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Today we'll look at MEDICLIN Aktiengesellschaft (ETR:MED) and reflect on its potential as an investment. In particular, we'll consider its Return On Capital Employed (ROCE), as that can give us insight into how profitably the company is able to employ capital in its business.
First up, we'll look at what ROCE is and how we calculate it. Next, we'll compare it to others in its industry. Then we'll determine how its current liabilities are affecting its ROCE.
Understanding Return On Capital Employed (ROCE)
ROCE measures the 'return' (pre-tax profit) a company generates from capital employed in its business. All else being equal, a better business will have a higher ROCE. Overall, it is a valuable metric that has its flaws. Renowned investment researcher Michael Mauboussin has suggested that a high ROCE can indicate that 'one dollar invested in the company generates value of more than one dollar'.
How Do You Calculate Return On Capital Employed?
The formula for calculating the return on capital employed is:
Return on Capital Employed = Earnings Before Interest and Tax (EBIT) ÷ (Total Assets - Current Liabilities)
Or for MEDICLIN:
0.0066 = €5.0m ÷ (€891m - €136m) (Based on the trailing twelve months to March 2019.)
Therefore, MEDICLIN has an ROCE of 0.7%.
Is MEDICLIN's ROCE Good?
ROCE is commonly used for comparing the performance of similar businesses. In this analysis, MEDICLIN's ROCE appears meaningfully below the 7.6% average reported by the Healthcare industry. This performance is not ideal, as it suggests the company may not be deploying its capital as effectively as some competitors. Independently of how MEDICLIN compares to its industry, its ROCE in absolute terms is low; especially compared to the ~0.2% available in government bonds. Readers may wish to look for more rewarding investments.
MEDICLIN's current ROCE of 0.7% is lower than 3 years ago, when the company reported a 4.9% ROCE. Therefore we wonder if the company is facing new headwinds. You can see in the image below how MEDICLIN's ROCE compares to its industry. Click to see more on past growth.
Remember that this metric is backwards looking - it shows what has happened in the past, and does not accurately predict the future. Companies in cyclical industries can be difficult to understand using ROCE, as returns typically look high during boom times, and low during busts. ROCE is, after all, simply a snap shot of a single year. Future performance is what matters, and you can see analyst predictions in our free report on analyst forecasts for the company.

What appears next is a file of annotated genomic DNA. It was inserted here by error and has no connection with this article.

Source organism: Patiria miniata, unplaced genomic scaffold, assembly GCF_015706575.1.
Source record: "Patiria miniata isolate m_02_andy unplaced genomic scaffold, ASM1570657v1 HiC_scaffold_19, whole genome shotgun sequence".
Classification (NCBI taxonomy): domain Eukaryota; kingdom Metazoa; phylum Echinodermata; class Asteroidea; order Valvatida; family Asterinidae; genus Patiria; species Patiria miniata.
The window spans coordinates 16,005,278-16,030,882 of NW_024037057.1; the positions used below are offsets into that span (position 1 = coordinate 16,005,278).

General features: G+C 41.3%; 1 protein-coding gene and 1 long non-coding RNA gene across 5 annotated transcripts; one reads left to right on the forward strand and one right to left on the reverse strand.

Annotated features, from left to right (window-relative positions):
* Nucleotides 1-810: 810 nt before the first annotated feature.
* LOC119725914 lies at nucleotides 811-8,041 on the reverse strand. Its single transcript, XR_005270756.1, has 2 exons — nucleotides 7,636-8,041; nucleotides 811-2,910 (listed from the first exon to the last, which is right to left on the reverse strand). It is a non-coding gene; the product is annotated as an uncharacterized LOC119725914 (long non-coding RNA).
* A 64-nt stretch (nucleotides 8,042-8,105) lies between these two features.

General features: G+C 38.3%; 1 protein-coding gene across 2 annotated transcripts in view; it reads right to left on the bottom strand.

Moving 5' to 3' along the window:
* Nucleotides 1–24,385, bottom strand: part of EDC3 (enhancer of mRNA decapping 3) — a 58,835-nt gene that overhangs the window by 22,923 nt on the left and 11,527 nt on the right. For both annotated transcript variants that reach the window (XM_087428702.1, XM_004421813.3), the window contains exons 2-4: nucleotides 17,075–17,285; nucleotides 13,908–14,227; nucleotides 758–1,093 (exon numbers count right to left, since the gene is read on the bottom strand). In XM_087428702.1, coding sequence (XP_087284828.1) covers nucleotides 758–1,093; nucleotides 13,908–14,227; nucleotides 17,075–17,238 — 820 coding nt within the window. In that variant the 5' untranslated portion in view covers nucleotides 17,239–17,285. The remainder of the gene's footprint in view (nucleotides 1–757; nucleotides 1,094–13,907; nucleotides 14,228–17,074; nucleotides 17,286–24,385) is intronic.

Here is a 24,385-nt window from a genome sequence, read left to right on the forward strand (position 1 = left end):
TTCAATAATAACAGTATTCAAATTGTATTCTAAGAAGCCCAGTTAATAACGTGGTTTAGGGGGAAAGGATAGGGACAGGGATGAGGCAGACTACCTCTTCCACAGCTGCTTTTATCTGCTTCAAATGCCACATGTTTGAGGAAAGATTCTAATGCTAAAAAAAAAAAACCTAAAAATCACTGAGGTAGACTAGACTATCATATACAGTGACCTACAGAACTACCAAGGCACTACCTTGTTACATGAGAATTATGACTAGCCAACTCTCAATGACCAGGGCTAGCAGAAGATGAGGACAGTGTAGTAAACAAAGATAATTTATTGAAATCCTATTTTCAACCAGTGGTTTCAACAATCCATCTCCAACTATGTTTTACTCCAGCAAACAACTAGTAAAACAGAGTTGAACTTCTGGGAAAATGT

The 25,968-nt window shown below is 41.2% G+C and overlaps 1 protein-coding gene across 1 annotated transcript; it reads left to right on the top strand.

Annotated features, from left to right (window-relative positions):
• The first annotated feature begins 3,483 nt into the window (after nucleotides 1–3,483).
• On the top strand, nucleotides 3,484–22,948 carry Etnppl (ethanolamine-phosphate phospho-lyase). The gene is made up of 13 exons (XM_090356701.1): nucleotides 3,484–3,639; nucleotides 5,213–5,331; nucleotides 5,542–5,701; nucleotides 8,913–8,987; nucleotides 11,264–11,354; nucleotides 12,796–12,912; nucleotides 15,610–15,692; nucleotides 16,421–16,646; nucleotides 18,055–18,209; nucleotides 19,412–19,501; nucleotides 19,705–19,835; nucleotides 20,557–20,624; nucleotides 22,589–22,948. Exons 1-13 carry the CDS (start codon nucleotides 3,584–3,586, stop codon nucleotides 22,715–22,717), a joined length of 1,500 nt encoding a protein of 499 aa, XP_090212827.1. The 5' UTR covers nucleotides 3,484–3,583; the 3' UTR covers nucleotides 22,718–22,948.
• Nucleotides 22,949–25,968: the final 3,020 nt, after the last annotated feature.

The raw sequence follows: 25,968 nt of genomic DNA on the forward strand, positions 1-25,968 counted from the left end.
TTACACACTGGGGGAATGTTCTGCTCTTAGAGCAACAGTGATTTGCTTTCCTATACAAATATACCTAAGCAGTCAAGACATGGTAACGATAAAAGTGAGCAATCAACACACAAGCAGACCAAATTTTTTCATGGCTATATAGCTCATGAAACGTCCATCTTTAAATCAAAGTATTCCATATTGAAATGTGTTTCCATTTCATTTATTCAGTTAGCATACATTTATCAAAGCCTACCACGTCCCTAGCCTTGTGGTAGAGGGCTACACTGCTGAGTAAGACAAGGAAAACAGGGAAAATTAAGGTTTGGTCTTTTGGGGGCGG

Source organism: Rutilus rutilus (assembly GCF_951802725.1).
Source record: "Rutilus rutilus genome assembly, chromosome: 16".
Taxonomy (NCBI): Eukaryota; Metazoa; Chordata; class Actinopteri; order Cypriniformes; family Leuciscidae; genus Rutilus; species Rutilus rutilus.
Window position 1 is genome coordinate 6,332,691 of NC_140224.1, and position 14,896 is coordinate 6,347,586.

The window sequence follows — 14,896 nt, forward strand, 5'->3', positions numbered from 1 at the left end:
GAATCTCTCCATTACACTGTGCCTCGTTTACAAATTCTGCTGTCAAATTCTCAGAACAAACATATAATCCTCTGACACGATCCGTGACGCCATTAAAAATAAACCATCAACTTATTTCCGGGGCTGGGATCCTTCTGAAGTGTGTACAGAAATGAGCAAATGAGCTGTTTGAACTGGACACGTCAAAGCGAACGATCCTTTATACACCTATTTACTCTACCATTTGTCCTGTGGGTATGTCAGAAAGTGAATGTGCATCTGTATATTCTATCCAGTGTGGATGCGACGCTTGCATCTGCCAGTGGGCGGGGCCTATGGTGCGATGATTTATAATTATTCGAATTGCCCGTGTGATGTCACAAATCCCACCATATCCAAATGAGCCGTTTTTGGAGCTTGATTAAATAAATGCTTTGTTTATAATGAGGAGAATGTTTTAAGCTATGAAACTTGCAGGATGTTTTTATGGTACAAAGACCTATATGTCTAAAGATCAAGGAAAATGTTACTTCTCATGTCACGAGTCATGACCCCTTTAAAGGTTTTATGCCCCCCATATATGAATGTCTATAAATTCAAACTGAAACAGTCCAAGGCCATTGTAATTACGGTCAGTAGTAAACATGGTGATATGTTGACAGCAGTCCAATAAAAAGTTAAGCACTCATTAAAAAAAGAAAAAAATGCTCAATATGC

What Are Current Liabilities, And How Do They Affect MEDICLIN's ROCE?
Current liabilities are short term bills and invoices that need to be paid in 12 months or less. Due to the way the ROCE equation works, having large bills due in the near term can make it look as though a company has less capital employed, and thus a higher ROCE than usual. To counter this, investors can check if a company has high current liabilities relative to total assets.
MEDICLIN has total assets of €891m and current liabilities of €136m. As a result, its current liabilities are equal to approximately 15% of its total assets. With a very reasonable level of current liabilities, so the impact on ROCE is fairly minimal.
Our Take On MEDICLIN's ROCE
While that is good to see, MEDICLIN has a low ROCE and does not look attractive in this analysis. But note: make sure you look for a great company, not just the first idea you come across. So take a peek at this free list of interesting companies with strong recent earnings growth (and a P/E ratio below 20).
For those who like to find winning investments this free list of growing companies with recent insider purchasing, could be just the ticket.
We aim to bring you long-term focused research analysis driven by fundamental data. Note that our analysis may not factor in the latest price-sensitive company announcements or qualitative material.
If you spot an error that warrants correction, please contact the editor at email@example.com. This article by Simply Wall St is general in nature. It does not constitute a recommendation to buy or sell any stock, and does not take account of your objectives, or your financial situation. Simply Wall St has no position in the stocks mentioned. Thank you for reading.